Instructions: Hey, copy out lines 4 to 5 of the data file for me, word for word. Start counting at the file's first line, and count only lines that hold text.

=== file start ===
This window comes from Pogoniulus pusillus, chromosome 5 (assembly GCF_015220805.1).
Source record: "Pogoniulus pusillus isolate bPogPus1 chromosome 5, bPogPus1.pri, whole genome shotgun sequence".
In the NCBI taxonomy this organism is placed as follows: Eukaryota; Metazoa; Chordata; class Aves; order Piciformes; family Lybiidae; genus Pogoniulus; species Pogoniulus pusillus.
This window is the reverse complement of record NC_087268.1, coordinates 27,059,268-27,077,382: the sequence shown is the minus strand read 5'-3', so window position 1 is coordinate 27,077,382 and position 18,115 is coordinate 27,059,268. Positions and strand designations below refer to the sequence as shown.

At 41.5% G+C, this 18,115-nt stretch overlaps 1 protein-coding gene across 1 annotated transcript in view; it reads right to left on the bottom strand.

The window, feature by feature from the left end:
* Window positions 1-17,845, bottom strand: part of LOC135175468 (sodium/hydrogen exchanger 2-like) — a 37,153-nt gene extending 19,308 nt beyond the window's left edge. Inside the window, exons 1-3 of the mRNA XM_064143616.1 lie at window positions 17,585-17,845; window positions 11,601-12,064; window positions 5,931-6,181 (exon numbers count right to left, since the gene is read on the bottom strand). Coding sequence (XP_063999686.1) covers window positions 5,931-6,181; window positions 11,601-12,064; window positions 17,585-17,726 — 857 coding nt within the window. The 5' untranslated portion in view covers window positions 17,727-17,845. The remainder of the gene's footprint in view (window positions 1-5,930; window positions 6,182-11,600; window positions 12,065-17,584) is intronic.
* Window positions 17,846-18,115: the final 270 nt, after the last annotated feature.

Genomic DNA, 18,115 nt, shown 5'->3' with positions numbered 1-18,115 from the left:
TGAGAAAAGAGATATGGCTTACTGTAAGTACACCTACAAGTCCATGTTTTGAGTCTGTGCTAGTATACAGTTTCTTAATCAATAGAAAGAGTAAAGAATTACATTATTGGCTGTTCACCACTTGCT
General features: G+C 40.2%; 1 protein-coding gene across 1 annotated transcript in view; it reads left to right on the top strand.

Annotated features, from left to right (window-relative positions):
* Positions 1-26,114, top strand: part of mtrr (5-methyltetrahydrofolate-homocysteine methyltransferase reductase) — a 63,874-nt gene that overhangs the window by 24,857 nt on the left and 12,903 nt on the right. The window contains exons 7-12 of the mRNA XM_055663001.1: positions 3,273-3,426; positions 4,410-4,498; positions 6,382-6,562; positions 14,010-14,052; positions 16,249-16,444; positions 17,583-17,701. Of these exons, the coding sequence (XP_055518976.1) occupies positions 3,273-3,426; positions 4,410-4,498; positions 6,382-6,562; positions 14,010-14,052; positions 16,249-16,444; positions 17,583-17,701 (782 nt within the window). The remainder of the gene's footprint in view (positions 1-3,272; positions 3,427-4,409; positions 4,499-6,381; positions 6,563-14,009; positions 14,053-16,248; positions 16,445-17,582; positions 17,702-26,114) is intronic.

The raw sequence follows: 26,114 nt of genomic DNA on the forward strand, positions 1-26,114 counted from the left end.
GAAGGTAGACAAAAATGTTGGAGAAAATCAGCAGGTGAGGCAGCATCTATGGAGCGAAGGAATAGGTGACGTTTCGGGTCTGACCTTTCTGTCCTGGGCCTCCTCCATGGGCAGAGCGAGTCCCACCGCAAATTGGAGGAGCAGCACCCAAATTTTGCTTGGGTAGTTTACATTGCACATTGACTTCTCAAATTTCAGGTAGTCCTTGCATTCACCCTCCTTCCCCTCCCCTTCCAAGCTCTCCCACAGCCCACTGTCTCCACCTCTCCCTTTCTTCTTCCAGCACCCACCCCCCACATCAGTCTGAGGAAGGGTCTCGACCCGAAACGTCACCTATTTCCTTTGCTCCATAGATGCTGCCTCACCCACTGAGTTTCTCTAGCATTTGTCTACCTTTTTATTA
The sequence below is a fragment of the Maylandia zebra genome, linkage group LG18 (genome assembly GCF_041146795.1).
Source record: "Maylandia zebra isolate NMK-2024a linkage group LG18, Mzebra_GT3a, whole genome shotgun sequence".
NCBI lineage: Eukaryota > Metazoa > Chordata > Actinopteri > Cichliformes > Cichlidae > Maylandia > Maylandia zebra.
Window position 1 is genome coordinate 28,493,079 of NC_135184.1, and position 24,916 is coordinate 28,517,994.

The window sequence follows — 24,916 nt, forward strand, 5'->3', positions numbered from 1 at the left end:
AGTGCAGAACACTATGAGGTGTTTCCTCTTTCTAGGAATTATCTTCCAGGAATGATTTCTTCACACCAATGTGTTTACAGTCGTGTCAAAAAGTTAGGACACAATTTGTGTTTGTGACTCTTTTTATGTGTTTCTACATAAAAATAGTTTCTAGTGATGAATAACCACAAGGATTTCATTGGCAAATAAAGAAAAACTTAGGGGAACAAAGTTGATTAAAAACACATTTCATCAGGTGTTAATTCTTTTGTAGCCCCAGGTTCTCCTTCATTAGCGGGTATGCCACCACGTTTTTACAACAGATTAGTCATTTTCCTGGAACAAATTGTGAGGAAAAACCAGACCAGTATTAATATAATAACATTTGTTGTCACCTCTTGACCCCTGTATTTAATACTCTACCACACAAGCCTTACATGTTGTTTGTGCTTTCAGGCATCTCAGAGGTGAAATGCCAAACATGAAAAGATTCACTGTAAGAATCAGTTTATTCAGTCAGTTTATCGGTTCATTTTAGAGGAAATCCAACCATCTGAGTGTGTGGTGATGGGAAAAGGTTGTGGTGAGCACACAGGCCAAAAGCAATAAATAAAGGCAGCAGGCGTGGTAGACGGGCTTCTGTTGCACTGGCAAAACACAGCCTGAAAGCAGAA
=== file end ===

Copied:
This window is the reverse complement of record NC_087268.1, coordinates 27,059,268-27,077,382: the sequence shown is the minus strand read 5'-3', so window position 1 is coordinate 27,077,382 and position 18,115 is coordinate 27,059,268. Positions and strand designations below refer to the sequence as shown.

At 41.5% G+C, this 18,115-nt stretch overlaps 1 protein-coding gene across 1 annotated transcript in view; it reads right to left on the bottom strand.